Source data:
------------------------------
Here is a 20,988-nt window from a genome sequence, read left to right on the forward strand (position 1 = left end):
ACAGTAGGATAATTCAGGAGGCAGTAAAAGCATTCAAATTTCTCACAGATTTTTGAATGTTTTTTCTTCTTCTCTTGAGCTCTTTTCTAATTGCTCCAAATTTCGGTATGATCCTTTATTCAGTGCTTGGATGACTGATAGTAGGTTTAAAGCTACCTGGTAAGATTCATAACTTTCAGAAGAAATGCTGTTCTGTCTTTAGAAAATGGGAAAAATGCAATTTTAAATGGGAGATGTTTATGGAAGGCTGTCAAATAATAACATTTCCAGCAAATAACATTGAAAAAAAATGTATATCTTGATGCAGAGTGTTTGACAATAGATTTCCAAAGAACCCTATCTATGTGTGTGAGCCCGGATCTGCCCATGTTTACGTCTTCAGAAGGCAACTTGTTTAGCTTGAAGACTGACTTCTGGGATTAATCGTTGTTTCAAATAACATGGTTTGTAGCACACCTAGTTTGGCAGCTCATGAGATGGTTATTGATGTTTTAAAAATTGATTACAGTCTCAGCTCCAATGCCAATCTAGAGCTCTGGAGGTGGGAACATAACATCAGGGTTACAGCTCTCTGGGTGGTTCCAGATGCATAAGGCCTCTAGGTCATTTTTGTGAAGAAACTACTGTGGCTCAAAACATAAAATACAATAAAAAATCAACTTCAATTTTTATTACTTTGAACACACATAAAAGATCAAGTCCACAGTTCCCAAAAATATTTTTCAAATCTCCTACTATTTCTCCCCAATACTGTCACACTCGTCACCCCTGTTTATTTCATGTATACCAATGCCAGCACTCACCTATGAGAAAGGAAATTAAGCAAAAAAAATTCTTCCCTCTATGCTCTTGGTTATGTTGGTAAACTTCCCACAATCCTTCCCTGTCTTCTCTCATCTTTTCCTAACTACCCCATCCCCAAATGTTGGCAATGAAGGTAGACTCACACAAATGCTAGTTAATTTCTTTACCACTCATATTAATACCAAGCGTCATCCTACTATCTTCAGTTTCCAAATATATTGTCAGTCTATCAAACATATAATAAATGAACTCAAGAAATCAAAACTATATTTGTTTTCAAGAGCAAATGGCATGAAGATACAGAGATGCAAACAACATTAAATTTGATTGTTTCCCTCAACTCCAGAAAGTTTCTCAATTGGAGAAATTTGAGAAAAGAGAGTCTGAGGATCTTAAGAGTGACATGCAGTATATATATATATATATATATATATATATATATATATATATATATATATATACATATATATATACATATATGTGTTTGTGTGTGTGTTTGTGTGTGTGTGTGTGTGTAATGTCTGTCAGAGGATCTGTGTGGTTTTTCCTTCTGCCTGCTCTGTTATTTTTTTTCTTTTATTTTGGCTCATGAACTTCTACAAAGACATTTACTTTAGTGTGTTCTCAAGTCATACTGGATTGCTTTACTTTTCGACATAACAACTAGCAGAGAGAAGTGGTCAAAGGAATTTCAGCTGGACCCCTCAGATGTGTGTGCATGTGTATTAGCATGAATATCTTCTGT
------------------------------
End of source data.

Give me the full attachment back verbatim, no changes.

Here is a 20,988-nt window from a genome sequence, read left to right on the forward strand (position 1 = left end):
ACAGTAGGATAATTCAGGAGGCAGTAAAAGCATTCAAATTTCTCACAGATTTTTGAATGTTTTTTCTTCTTCTCTTGAGCTCTTTTCTAATTGCTCCAAATTTCGGTATGATCCTTTATTCAGTGCTTGGATGACTGATAGTAGGTTTAAAGCTACCTGGTAAGATTCATAACTTTCAGAAGAAATGCTGTTCTGTCTTTAGAAAATGGGAAAAATGCAATTTTAAATGGGAGATGTTTATGGAAGGCTGTCAAATAATAACATTTCCAGCAAATAACATTGAAAAAAAATGTATATCTTGATGCAGAGTGTTTGACAATAGATTTCCAAAGAACCCTATCTATGTGTGTGAGCCCGGATCTGCCCATGTTTACGTCTTCAGAAGGCAACTTGTTTAGCTTGAAGACTGACTTCTGGGATTAATCGTTGTTTCAAATAACATGGTTTGTAGCACACCTAGTTTGGCAGCTCATGAGATGGTTATTGATGTTTTAAAAATTGATTACAGTCTCAGCTCCAATGCCAATCTAGAGCTCTGGAGGTGGGAACATAACATCAGGGTTACAGCTCTCTGGGTGGTTCCAGATGCATAAGGCCTCTAGGTCATTTTTGTGAAGAAACTACTGTGGCTCAAAACATAAAATACAATAAAAAATCAACTTCAATTTTTATTACTTTGAACACACATAAAAGATCAAGTCCACAGTTCCCAAAAATATTTTTCAAATCTCCTACTATTTCTCCCCAATACTGTCACACTCGTCACCCCTGTTTATTTCATGTATACCAATGCCAGCACTCACCTATGAGAAAGGAAATTAAGCAAAAAAAATTCTTCCCTCTATGCTCTTGGTTATGTTGGTAAACTTCCCACAATCCTTCCCTGTCTTCTCTCATCTTTTCCTAACTACCCCATCCCCAAATGTTGGCAATGAAGGTAGACTCACACAAATGCTAGTTAATTTCTTTACCACTCATATTAATACCAAGCGTCATCCTACTATCTTCAGTTTCCAAATATATTGTCAGTCTATCAAACATATAATAAATGAACTCAAGAAATCAAAACTATATTTGTTTTCAAGAGCAAATGGCATGAAGATACAGAGATGCAAACAACATTAAATTTGATTGTTTCCCTCAACTCCAGAAAGTTTCTCAATTGGAGAAATTTGAGAAAAGAGAGTCTGAGGATCTTAAGAGTGACATGCAGTATATATATATATATATATATATATATATATATATATATATATATATATATACATATATATATACATATATGTGTTTGTGTGTGTGTTTGTGTGTGTGTGTGTGTGTAATGTCTGTCAGAGGATCTGTGTGGTTTTTCCTTCTGCCTGCTCTGTTATTTTTTTTCTTTTATTTTGGCTCATGAACTTCTACAAAGACATTTACTTTAGTGTGTTCTCAAGTCATACTGGATTGCTTTACTTTTCGACATAACAACTAGCAGAGAGAAGTGGTCAAAGGAATTTCAGCTGGACCCCTCAGATGTGTGTGCATGTGTATTAGCATGAATATCTTCTGT